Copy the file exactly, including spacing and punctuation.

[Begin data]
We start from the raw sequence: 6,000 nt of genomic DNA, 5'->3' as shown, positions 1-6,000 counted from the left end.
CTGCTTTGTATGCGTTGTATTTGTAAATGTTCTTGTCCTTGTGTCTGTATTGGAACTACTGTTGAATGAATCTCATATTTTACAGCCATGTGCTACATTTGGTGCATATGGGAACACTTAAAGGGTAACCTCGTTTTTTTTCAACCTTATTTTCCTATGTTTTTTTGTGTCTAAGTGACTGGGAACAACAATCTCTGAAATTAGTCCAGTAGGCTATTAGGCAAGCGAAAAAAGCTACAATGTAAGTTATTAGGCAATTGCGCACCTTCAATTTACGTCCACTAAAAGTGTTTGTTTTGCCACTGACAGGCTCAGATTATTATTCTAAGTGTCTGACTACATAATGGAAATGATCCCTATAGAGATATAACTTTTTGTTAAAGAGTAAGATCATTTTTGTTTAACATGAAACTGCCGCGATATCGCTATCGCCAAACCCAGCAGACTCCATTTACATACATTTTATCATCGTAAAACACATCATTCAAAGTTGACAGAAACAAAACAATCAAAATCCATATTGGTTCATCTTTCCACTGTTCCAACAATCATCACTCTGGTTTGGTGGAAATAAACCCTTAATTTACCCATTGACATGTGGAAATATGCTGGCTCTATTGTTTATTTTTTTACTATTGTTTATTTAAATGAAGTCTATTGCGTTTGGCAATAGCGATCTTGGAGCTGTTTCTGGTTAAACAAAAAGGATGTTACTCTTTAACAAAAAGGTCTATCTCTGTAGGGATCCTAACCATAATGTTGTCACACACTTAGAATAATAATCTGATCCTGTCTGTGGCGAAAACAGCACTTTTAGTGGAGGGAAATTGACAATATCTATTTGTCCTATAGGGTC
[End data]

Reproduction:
We start from the raw sequence: 6,000 nt of genomic DNA, 5'->3' as shown, positions 1-6,000 counted from the left end.
CTGCTTTGTATGCGTTGTATTTGTAAATGTTCTTGTCCTTGTGTCTGTATTGGAACTACTGTTGAATGAATCTCATATTTTACAGCCATGTGCTACATTTGGTGCATATGGGAACACTTAAAGGGTAACCTCGTTTTTTTTCAACCTTATTTTCCTATGTTTTTTTGTGTCTAAGTGACTGGGAACAACAATCTCTGAAATTAGTCCAGTAGGCTATTAGGCAAGCGAAAAAAGCTACAATGTAAGTTATTAGGCAATTGCGCACCTTCAATTTACGTCCACTAAAAGTGTTTGTTTTGCCACTGACAGGCTCAGATTATTATTCTAAGTGTCTGACTACATAATGGAAATGATCCCTATAGAGATATAACTTTTTGTTAAAGAGTAAGATCATTTTTGTTTAACATGAAACTGCCGCGATATCGCTATCGCCAAACCCAGCAGACTCCATTTACATACATTTTATCATCGTAAAACACATCATTCAAAGTTGACAGAAACAAAACAATCAAAATCCATATTGGTTCATCTTTCCACTGTTCCAACAATCATCACTCTGGTTTGGTGGAAATAAACCCTTAATTTACCCATTGACATGTGGAAATATGCTGGCTCTATTGTTTATTTTTTTACTATTGTTTATTTAAATGAAGTCTATTGCGTTTGGCAATAGCGATCTTGGAGCTGTTTCTGGTTAAACAAAAAGGATGTTACTCTTTAACAAAAAGGTCTATCTCTGTAGGGATCCTAACCATAATGTTGTCACACACTTAGAATAATAATCTGATCCTGTCTGTGGCGAAAACAGCACTTTTAGTGGAGGGAAATTGACAATATCTATTTGTCCTATAGGGTC